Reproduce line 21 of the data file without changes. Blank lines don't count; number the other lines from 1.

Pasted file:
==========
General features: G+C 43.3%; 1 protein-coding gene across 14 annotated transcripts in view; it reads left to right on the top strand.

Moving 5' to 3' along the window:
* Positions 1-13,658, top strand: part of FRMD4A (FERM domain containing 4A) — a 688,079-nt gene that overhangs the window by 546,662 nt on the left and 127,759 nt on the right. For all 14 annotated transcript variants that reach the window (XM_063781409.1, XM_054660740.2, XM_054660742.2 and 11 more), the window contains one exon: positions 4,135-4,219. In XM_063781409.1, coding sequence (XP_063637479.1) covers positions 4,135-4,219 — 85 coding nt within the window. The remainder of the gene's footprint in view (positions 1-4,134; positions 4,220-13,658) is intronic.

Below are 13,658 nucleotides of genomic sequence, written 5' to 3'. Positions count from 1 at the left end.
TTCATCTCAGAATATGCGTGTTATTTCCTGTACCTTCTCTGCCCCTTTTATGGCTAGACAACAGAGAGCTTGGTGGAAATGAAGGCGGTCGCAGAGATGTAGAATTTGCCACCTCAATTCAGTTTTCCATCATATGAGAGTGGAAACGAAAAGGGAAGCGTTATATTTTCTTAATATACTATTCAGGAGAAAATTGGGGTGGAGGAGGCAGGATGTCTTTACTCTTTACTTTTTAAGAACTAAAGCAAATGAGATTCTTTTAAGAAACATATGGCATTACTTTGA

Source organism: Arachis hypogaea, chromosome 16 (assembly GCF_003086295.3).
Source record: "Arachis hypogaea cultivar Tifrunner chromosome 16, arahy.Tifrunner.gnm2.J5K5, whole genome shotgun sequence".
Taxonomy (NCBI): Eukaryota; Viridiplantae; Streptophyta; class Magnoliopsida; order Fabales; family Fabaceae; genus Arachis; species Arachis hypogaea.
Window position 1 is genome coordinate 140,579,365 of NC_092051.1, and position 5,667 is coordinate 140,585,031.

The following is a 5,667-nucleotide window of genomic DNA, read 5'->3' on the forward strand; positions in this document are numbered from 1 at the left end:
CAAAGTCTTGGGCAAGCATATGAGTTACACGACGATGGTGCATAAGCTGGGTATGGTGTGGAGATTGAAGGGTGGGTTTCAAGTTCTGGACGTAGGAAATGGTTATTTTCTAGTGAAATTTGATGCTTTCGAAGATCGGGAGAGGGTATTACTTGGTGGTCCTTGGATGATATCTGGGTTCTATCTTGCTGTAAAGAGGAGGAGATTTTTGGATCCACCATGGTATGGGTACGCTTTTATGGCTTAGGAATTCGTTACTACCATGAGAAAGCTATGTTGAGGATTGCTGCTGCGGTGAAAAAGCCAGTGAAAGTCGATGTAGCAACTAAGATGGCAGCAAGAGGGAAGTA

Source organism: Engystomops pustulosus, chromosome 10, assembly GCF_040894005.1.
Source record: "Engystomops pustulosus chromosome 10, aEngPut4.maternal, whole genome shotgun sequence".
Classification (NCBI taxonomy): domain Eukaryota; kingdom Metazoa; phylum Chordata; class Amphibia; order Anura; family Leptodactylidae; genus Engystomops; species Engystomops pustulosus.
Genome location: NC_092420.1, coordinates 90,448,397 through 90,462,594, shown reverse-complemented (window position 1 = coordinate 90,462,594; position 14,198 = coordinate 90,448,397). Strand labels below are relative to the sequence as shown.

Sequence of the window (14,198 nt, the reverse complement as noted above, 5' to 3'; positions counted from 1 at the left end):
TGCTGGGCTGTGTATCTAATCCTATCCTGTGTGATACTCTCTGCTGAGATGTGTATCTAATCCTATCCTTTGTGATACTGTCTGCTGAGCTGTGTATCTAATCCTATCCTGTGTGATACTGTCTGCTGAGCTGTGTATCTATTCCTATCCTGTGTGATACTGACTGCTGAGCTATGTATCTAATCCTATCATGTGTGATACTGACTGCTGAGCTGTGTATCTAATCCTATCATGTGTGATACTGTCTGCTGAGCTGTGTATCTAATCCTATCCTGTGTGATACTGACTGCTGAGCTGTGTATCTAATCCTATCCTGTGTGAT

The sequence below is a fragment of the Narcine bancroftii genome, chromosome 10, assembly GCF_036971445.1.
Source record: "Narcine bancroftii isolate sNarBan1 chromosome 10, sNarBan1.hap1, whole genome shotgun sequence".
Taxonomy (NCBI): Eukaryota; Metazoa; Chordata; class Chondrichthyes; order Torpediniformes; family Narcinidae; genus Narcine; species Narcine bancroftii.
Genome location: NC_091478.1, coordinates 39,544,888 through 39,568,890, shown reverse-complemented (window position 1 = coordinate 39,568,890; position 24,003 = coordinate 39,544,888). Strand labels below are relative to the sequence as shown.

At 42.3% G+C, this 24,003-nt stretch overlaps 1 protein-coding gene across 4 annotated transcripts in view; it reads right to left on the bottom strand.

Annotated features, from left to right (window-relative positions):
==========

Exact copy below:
Genome location: NC_091478.1, coordinates 39,544,888 through 39,568,890, shown reverse-complemented (window position 1 = coordinate 39,568,890; position 24,003 = coordinate 39,544,888). Strand labels below are relative to the sequence as shown.